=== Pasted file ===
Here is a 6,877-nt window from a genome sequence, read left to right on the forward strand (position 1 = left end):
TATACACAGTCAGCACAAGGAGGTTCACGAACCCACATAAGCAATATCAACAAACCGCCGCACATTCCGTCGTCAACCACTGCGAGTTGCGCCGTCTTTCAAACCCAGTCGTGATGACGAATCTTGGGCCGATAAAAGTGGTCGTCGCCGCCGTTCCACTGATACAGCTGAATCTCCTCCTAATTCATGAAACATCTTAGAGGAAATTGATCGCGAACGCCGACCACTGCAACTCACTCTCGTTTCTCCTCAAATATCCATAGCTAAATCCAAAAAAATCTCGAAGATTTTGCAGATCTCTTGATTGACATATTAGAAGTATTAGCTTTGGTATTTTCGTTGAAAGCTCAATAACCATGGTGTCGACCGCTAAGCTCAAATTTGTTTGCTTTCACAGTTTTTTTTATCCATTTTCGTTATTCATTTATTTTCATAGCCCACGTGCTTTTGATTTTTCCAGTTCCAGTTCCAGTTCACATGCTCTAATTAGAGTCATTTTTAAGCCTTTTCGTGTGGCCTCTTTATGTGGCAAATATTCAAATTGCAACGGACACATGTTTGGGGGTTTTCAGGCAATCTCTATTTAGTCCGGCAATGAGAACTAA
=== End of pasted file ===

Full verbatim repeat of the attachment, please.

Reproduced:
Here is a 6,877-nt window from a genome sequence, read left to right on the forward strand (position 1 = left end):
TATACACAGTCAGCACAAGGAGGTTCACGAACCCACATAAGCAATATCAACAAACCGCCGCACATTCCGTCGTCAACCACTGCGAGTTGCGCCGTCTTTCAAACCCAGTCGTGATGACGAATCTTGGGCCGATAAAAGTGGTCGTCGCCGCCGTTCCACTGATACAGCTGAATCTCCTCCTAATTCATGAAACATCTTAGAGGAAATTGATCGCGAACGCCGACCACTGCAACTCACTCTCGTTTCTCCTCAAATATCCATAGCTAAATCCAAAAAAATCTCGAAGATTTTGCAGATCTCTTGATTGACATATTAGAAGTATTAGCTTTGGTATTTTCGTTGAAAGCTCAATAACCATGGTGTCGACCGCTAAGCTCAAATTTGTTTGCTTTCACAGTTTTTTTTATCCATTTTCGTTATTCATTTATTTTCATAGCCCACGTGCTTTTGATTTTTCCAGTTCCAGTTCCAGTTCACATGCTCTAATTAGAGTCATTTTTAAGCCTTTTCGTGTGGCCTCTTTATGTGGCAAATATTCAAATTGCAACGGACACATGTTTGGGGGTTTTCAGGCAATCTCTATTTAGTCCGGCAATGAGAACTAA